Hoskins' batting average, home run and RBI totals are almost sure to fall short of his 2018 numbers, despite more plate appearances and much more lineup protection around him. It's a concern that his home run rate will decline in the year of the juiced ball.

If the Phillies were to sign Rendon, they would not have room for all three of Rendon, Hoskins and Bohm unless they moved Bohm to left field, where Andrew McCutchen figures to play next season in his return from a torn ACL.

An option would be signing Rendon, moving Bohm to first base and trading Hoskins for a starting pitcher. But that sort of plan sounds easier in theory than in practice. You'd be selling low on Hoskins, who will be coming off the worst half-season of his brief MLB career. 

A front office has to time those things perfectly. If you sign Rendon before trading Hoskins, you lose leverage because the rest of the league sees your urgency to move Hoskins. You probably won't get full value.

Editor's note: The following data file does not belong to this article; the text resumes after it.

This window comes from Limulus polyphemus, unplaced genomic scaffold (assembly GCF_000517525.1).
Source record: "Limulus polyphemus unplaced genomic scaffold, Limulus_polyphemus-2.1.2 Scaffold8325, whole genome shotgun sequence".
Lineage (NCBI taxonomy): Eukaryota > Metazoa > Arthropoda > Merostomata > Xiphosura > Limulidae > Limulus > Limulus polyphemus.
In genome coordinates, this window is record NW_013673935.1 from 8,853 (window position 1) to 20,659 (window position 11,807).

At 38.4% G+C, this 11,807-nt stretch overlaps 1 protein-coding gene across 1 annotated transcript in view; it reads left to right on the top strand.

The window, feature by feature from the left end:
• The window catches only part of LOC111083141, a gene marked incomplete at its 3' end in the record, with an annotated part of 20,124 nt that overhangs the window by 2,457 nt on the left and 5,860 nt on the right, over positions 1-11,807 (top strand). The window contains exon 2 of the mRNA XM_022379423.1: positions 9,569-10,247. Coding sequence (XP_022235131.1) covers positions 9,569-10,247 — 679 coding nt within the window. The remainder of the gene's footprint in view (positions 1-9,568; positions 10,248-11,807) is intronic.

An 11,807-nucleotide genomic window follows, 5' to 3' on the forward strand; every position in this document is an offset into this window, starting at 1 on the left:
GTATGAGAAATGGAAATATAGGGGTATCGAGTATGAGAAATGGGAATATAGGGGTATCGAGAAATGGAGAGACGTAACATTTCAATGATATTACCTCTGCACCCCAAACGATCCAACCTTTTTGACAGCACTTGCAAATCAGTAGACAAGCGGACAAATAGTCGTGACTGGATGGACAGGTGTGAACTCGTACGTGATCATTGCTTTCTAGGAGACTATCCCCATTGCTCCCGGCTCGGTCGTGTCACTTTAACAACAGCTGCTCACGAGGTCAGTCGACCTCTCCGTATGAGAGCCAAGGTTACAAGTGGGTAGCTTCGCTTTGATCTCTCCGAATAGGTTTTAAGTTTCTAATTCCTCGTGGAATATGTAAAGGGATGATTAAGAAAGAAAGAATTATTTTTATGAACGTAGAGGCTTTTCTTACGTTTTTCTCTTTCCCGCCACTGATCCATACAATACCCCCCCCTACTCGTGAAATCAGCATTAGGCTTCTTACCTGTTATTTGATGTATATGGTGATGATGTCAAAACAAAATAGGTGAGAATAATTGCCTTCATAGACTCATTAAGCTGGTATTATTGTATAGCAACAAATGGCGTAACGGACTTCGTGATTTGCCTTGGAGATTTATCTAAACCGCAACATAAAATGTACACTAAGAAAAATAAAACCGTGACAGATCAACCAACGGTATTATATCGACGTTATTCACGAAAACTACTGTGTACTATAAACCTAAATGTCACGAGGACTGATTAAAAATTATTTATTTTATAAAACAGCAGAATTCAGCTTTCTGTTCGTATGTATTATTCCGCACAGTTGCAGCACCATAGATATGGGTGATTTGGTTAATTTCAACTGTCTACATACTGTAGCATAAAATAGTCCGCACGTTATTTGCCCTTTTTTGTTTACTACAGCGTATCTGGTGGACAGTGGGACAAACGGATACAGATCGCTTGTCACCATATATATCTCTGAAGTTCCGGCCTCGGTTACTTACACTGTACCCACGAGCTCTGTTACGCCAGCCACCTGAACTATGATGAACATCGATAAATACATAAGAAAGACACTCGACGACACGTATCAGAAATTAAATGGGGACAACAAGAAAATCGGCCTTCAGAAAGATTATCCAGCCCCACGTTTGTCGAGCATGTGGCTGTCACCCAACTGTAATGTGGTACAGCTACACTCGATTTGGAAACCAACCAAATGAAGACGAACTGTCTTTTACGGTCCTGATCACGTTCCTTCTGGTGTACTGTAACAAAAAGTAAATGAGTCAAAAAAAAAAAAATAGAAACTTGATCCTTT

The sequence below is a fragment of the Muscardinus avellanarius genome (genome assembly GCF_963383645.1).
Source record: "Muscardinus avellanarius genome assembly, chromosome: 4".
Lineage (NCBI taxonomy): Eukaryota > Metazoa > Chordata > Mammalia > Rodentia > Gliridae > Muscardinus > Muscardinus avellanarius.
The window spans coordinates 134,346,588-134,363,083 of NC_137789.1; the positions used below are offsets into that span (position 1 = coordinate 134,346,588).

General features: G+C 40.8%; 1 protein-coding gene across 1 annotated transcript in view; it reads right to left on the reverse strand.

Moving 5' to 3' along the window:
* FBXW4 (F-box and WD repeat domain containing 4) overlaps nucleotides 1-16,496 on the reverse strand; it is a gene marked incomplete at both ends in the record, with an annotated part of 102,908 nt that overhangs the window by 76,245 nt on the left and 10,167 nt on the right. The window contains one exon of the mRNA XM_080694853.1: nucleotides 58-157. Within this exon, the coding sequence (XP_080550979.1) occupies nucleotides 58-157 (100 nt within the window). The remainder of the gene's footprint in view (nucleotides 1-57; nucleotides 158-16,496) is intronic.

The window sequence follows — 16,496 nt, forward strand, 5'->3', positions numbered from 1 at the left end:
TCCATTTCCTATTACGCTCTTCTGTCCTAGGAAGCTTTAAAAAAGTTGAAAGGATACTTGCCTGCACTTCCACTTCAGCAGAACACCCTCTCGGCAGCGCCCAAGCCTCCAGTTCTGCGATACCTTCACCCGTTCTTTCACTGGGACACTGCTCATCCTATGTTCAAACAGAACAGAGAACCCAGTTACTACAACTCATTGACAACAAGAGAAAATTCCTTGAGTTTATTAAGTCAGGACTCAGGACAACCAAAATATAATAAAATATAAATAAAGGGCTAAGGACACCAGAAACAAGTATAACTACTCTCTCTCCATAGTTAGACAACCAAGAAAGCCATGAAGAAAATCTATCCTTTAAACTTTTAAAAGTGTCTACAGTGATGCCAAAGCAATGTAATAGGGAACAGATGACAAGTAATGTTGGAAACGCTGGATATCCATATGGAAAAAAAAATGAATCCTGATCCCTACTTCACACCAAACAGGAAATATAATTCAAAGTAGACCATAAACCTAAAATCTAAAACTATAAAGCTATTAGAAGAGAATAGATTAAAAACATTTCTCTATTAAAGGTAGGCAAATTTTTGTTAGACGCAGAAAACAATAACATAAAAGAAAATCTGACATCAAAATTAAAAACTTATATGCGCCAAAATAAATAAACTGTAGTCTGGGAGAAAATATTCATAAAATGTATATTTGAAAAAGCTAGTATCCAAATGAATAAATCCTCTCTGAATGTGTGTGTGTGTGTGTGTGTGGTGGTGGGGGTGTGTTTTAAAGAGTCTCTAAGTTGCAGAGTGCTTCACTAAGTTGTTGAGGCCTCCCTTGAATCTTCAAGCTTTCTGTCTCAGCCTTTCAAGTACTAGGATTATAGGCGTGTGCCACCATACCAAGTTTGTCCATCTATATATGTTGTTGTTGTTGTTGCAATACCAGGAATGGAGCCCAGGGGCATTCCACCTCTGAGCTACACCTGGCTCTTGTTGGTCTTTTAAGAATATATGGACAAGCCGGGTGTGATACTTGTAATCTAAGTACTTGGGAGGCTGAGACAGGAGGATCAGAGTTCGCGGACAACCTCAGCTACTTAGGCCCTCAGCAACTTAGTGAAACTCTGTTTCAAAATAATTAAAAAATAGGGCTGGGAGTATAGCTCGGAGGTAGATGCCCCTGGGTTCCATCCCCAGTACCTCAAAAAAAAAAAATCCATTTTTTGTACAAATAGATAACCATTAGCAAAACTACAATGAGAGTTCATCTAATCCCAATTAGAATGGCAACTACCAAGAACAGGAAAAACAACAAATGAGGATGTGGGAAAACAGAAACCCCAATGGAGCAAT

And you cannot trade Hoskins without a clear-cut plan to replace him with a better offensive player. Much of the criticism of Hoskins ignores the fact that he's still making less than $600,000. He's not a $25 million player who is disappointing. He's an inexpensive player who will be under club control through the end of the 2023 season. There is value to that, even with Hoskins hitting a career-low .232 with an .840 OPS.

Is Rendon the right player?

The Phillies have money and will continue to have money. Where do they spend it? Is Rendon good enough to command a contract approaching $260 million? Is he the right player for this team to lavish with that much money?

The opinion here is yes, as long as the contract doesn't reach untenable levels. Fewer and fewer young superstars are even reaching free agency. In 2019 alone, we've seen Mike Trout, Arenado, Ronald Acuña Jr., Jacob deGrom, Alex Bregman, Xander Bogaerts, Aaron Nola, Luis Severino and Ozzie Albies sign contract extensions. Under the current system where players don't earn what they're actually worth in their first three-to-six seasons, teams are offering more up-front money to save some on the back end. Players are accepting those deals to get paid quicker but also because they see how much free agency is stagnating.

Who is to say another player as great as Rendon will even be available to the Phillies in the near future? Mookie Betts might be. Or the Red Sox might let J.D. Martinez walk and give Betts Harper money. It's just hard to say.

Divisional implications